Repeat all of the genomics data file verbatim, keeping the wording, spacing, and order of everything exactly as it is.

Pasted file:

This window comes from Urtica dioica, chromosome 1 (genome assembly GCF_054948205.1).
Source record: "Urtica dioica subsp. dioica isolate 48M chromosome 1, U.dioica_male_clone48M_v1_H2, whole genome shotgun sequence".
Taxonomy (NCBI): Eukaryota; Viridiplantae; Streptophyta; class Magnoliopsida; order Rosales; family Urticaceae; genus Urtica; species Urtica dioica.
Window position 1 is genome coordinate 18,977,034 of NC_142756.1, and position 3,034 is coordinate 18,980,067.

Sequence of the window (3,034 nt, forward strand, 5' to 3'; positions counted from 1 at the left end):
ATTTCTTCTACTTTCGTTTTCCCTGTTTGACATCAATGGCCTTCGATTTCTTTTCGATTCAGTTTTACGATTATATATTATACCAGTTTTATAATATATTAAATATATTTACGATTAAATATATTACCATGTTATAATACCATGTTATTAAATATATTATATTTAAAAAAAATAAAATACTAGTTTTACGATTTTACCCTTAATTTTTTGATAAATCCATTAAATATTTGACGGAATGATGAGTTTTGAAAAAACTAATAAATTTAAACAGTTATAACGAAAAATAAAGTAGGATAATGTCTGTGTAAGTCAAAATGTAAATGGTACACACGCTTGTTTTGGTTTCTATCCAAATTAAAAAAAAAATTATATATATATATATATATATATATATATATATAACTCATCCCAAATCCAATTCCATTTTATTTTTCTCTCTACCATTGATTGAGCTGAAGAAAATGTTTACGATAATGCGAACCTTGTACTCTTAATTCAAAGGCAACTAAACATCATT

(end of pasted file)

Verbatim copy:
This window comes from Urtica dioica, chromosome 1 (genome assembly GCF_054948205.1).
Source record: "Urtica dioica subsp. dioica isolate 48M chromosome 1, U.dioica_male_clone48M_v1_H2, whole genome shotgun sequence".
Taxonomy (NCBI): Eukaryota; Viridiplantae; Streptophyta; class Magnoliopsida; order Rosales; family Urticaceae; genus Urtica; species Urtica dioica.
Window position 1 is genome coordinate 18,977,034 of NC_142756.1, and position 3,034 is coordinate 18,980,067.

Sequence of the window (3,034 nt, forward strand, 5' to 3'; positions counted from 1 at the left end):
ATTTCTTCTACTTTCGTTTTCCCTGTTTGACATCAATGGCCTTCGATTTCTTTTCGATTCAGTTTTACGATTATATATTATACCAGTTTTATAATATATTAAATATATTTACGATTAAATATATTACCATGTTATAATACCATGTTATTAAATATATTATATTTAAAAAAAATAAAATACTAGTTTTACGATTTTACCCTTAATTTTTTGATAAATCCATTAAATATTTGACGGAATGATGAGTTTTGAAAAAACTAATAAATTTAAACAGTTATAACGAAAAATAAAGTAGGATAATGTCTGTGTAAGTCAAAATGTAAATGGTACACACGCTTGTTTTGGTTTCTATCCAAATTAAAAAAAAAATTATATATATATATATATATATATATATATATATAACTCATCCCAAATCCAATTCCATTTTATTTTTCTCTCTACCATTGATTGAGCTGAAGAAAATGTTTACGATAATGCGAACCTTGTACTCTTAATTCAAAGGCAACTAAACATCATT